Monday, 15 June 2009

Architecture of Failure II

This is, apparently, the only colour photograph of the Crystal Palace still in existence. To me it has a number of resonances;

It looks exactly like the kind of photograph that people manage to find ghosts in, the slight lack of focus, the over-saturation of the colours, the proliferation of life-like objects, they all seem to contribute to the atmosphere in which the shadow of a long-dead face appears in the background. (Note that 15 workers were killed in the 1854 construction of the C.P. at Sydenham, when scaffolding collapsed - could it be one of them? spooky!)

It is busy with objects and yet strangely empty, more than a little forlorn, which by all accounts was the condition in which it spent its last remaining years, as this quote, from Bell-Knight's homage to the C.P. will testify:

a most woe-begone picture, peelings and sun blistered paintwork, the glass grimy, ironwork encrusted with rust and stonework suffering from erosion. Overall was a film of black dust that seemed to invade everywhere, caused by the cinder ash which arose in clouds from the racing track [...] . It really was a sad and sorry sight – as if the old palace was about to give up the ghost (as indeed it did not very long after) – but at least it went out in a final ‘blaze of glory’.

If this is the case, this would qualify it as an example of the sublimity of 'rattling around', of being stuck with a space that can never again be filled in the way it was designed to be. This is a jarring, unheimlich feeling however, as if we haven't lived up to ourselves, our own promise.

Speaking of which, it also looks a bit like some old work of mine, how uncanny. For those of you who don't already know, my thesis project (which I finished drawing exactly a year ago, the realisation of which fact sent a shock of horror down my spine, oh what a year it's been since, oh boy!), was a rather pathetic attempt at approaching a few problems, problems which I thought were architectural, but were mostly cultural all along, problems of memory, the archive and melancholy, and how they relate to space, through the medium of a very forlorn iron & glass palace that spent a very short time on this earth before being torn down and sold for scrap. The resultant project was a soup of conflicting and overstressed ideas, basically three or four projects all occupying the same bloody space, but then, what can you do... Anyway, if you look closely you can see similar columns in the background, and also the rather dejected looking chairs, framing empty, under-utilised space, where something once, maybe, might have happened, under Benjamin's 'dirty and sad' light. I could have done with more flags in mine though...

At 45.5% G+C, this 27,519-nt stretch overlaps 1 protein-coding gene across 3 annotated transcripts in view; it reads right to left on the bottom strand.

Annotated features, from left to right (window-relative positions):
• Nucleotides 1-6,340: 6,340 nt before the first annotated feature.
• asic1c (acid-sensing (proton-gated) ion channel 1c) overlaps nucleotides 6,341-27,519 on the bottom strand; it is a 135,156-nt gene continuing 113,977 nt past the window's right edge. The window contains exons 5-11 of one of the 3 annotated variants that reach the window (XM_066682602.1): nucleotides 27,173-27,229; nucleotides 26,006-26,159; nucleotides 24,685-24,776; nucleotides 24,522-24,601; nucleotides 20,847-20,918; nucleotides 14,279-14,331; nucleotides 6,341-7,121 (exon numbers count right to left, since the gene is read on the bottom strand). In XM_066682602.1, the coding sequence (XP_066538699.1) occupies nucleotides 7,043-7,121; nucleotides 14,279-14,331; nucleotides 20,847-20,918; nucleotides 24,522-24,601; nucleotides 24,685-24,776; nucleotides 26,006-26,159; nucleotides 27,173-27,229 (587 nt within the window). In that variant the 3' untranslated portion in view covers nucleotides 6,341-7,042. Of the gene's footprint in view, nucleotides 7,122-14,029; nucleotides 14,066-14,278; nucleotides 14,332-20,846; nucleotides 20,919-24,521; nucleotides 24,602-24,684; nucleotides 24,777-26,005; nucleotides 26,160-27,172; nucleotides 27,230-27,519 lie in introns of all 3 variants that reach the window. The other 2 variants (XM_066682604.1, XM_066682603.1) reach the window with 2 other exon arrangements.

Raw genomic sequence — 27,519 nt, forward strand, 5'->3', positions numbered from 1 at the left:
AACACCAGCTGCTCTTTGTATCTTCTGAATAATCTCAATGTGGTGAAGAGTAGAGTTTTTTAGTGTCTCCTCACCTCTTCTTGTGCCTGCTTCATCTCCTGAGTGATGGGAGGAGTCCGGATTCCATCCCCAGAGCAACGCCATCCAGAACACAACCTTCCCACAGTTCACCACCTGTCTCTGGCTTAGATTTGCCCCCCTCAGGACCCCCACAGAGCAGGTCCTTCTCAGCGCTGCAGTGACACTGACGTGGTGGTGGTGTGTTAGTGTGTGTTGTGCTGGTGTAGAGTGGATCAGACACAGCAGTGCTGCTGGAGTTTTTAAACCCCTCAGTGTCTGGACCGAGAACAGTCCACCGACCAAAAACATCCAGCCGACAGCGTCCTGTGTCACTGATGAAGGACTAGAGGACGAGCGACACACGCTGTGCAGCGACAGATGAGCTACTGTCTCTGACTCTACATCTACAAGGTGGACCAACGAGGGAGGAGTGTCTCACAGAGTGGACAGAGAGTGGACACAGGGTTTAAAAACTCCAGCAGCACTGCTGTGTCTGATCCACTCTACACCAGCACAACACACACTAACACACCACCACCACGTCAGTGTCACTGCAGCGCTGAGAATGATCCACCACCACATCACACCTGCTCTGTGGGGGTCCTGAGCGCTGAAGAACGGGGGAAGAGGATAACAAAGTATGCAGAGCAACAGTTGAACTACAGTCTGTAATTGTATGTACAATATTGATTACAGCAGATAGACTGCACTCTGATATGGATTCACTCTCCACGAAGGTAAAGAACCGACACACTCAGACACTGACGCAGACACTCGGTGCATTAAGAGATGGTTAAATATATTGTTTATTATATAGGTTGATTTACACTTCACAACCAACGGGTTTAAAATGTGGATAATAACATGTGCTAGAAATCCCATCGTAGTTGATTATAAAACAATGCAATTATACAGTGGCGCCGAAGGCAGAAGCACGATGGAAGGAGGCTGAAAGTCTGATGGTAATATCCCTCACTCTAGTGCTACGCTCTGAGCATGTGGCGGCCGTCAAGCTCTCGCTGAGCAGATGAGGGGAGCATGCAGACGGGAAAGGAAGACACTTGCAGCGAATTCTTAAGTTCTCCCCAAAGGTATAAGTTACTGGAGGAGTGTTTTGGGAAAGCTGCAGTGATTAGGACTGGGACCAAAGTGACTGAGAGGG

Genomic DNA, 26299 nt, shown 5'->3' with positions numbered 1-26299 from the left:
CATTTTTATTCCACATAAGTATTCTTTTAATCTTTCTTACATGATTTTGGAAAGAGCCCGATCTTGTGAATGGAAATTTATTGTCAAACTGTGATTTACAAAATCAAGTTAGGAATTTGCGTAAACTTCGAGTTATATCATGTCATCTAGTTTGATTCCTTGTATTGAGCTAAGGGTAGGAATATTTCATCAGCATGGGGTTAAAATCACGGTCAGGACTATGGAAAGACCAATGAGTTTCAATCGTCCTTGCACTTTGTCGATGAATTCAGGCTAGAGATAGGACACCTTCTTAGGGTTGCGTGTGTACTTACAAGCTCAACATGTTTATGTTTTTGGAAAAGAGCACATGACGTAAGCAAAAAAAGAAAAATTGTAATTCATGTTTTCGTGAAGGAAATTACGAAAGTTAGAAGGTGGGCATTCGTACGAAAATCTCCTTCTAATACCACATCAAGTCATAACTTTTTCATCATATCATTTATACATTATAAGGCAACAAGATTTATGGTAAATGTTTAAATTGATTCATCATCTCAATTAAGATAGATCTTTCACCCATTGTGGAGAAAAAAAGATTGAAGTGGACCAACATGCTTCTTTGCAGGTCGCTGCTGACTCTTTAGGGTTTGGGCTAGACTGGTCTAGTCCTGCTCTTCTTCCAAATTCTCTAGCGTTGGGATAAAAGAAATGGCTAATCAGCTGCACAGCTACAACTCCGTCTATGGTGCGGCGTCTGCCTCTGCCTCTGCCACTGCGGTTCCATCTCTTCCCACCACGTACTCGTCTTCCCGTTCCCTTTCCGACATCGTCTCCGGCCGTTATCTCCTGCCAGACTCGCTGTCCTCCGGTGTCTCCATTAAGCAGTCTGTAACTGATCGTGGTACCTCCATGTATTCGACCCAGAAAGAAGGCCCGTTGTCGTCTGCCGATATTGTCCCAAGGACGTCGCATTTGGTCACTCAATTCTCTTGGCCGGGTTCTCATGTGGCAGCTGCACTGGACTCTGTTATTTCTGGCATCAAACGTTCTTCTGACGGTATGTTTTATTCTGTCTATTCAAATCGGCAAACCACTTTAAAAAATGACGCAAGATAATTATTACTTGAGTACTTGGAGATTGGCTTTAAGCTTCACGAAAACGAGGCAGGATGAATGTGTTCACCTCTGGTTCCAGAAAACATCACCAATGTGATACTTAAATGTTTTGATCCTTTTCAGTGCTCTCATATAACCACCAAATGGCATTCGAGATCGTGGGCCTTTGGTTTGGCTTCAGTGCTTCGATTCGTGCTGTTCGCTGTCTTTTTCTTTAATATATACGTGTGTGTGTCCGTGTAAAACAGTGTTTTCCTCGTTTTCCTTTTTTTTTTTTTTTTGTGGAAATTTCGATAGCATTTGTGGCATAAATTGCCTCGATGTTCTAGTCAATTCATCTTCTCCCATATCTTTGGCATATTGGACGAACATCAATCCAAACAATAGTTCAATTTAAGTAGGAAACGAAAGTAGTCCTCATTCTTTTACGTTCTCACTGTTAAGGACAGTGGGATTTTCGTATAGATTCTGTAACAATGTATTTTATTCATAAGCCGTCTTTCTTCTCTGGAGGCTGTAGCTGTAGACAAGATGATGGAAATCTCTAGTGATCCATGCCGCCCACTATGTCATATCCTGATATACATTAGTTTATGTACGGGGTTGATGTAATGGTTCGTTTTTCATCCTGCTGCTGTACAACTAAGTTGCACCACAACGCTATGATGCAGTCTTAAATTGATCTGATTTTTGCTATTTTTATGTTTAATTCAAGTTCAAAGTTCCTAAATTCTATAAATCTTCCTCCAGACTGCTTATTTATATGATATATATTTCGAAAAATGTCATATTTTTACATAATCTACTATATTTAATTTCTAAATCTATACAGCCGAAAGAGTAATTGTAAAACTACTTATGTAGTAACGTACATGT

Robert Doyle said...

AFAIK There are six known photographs in the set, and the colour is considerably better preserved than in that image...

Murphy said...


Robert Doyle said...

I did laugh at your original Derrida line, honest. (It was meant to be funny wasn't it?)

But then I lost two hours of my life that I will never be able to recover actually reading "Archive Fever" when I discovered that the full text was now on Google Books.

And for that I am forced to punish you with anglo-saxon empiricism in every comment.